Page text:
Another important step to take is to begin carefully inspecting your statements looking for anything that is unusual or transactions you don’t understand. It’s especially important to look for small transactions which are not yours. This is because it’s common for those with stolen credit cards to test cards before making larger purchases. They’ll usually make a small purchase with the card such as a snack at a convenience store. If the card is approved, then they know that they can make larger purchases on it without attracting suspicion. If the card is denied, then they just pay for the purchase with cash and know that the card is not good. By first making a small transaction, it helps them avoid being caught and attracting unwanted attention. By spotting the small transactions quickly, you can avoid the larger transactions from taking place. If you see any charges that are unusual, it’s important to immediately contact your credit card company and let them know what’s going on.

Follow the Story

There’s still a lot that isn’t known about this credit card security breach, and much more detailed information should be coming out in the coming days and weeks. Since the story is still developing, how bad the breach was and exactly what type of information the criminals were able to access is still unknown. While being overly safe by cancelling and getting new credit cards is the best course of action, it can be a pain and take some time notifying all the companies that use the card for automatic payments. If you decide to defer, then it’s even more important to closely follow this story. As you learn more about what exactly took place, it’ll put you in a better position to know what steps are important for you to take to minimize your exposure.

Pull Your Credit Report

This is something that you should be doing on a yearly basis anyway, but you should take special care to make sure to do it if there has been any chance that your credit card information has been compromised. You’re allowed to see your credit report at no cost from the three main credit reporting agencies (Equifax, Experian and TransUnion) each year through the site In addition, if your credit card information has been compromised, you are also allowed to access your credit report for free to look for fraudulent activity. Once you get your credit reports, thoroughly examined them to see if there are any discrepancies or unauthorized activity. If you find anything, immediately report this to the credit agency so that it can be corrected.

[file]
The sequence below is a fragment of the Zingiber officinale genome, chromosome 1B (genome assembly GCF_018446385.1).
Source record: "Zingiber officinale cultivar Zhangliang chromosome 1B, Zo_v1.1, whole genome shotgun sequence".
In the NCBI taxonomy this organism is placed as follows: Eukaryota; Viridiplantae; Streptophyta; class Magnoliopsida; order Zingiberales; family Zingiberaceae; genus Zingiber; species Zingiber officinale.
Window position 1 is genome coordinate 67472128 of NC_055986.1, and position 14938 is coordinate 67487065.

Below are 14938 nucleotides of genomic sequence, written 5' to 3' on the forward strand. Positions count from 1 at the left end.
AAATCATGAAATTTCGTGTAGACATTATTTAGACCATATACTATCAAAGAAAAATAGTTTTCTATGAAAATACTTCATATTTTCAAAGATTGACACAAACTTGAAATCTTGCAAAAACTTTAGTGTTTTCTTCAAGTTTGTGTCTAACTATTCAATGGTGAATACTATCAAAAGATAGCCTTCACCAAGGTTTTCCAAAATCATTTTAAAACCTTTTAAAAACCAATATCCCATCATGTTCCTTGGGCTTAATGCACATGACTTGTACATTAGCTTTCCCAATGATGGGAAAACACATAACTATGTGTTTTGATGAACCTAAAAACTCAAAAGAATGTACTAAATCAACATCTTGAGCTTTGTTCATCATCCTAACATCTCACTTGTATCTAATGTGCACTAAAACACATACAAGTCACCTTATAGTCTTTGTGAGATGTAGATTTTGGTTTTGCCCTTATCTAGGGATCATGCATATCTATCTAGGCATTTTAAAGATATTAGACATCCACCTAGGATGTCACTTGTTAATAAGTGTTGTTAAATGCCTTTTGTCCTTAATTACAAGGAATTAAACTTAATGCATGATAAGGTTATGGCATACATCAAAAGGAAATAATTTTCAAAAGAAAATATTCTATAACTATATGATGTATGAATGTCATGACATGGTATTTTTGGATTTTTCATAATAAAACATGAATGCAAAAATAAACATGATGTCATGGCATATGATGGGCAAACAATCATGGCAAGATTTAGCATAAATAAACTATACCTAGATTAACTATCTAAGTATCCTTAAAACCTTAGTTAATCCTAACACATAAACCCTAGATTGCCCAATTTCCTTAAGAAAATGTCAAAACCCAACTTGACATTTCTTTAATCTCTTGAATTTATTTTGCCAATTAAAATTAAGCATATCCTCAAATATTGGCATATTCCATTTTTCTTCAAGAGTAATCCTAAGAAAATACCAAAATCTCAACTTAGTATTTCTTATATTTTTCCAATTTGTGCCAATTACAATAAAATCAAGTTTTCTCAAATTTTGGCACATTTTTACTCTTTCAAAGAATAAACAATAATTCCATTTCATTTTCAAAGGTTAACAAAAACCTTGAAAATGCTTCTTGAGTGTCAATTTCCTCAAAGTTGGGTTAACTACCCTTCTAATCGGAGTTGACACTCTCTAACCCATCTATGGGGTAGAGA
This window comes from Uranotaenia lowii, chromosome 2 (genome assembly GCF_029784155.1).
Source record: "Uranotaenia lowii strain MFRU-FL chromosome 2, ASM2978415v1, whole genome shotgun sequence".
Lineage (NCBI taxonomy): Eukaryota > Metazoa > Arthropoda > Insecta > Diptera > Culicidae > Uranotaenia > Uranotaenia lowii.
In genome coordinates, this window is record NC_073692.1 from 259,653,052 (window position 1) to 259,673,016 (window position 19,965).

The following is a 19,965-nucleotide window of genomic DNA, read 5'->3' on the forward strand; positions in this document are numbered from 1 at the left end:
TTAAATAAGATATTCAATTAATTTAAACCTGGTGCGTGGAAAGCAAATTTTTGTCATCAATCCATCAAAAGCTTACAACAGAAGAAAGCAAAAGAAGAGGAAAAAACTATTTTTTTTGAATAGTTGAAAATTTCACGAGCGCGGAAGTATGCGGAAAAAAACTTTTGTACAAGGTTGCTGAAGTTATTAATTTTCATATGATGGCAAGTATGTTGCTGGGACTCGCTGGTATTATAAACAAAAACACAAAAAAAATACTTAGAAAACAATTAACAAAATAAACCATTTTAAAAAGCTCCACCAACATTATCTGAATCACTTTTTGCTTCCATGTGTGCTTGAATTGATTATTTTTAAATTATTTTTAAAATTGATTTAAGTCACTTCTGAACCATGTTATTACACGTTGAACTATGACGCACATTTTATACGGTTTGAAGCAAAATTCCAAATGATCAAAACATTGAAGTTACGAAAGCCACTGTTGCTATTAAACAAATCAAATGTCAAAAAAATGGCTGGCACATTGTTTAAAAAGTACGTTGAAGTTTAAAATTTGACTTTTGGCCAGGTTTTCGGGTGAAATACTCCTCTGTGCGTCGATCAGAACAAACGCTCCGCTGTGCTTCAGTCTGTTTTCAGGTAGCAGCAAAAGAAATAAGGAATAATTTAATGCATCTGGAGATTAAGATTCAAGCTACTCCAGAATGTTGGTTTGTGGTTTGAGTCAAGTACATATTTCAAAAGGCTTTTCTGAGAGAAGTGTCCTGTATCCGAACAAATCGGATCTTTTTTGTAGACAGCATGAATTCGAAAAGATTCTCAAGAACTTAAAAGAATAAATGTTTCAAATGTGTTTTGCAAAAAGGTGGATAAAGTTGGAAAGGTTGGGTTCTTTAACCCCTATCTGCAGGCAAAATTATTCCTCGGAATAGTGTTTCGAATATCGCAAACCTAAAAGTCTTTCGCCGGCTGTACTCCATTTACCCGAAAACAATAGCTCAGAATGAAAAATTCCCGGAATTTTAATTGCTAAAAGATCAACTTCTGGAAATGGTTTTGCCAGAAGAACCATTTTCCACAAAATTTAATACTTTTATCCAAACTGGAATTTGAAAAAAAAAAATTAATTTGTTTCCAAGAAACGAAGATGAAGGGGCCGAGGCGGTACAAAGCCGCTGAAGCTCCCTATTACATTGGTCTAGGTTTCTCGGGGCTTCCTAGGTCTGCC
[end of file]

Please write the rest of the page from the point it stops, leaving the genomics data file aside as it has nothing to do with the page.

Watch for Scams

Once something hits the news, scam artists try to take full advantage of the panic and misinformation to their advantage. This is why it’s important to understand as much as possible about what’s taken place. If you ever receive a call from someone claiming to represent Neiman Marcus or your credit card company, never give them any personal information such as your credit card number or address. They’ll never ask you for this information. If you’re unsure if someone is legitimate, ask for their name and employee number. Once you have this, hang up and call the main company phone number and ask for that person. If they are real, you will be hooked to their phone.

(Photo courtesy of Michael Gray)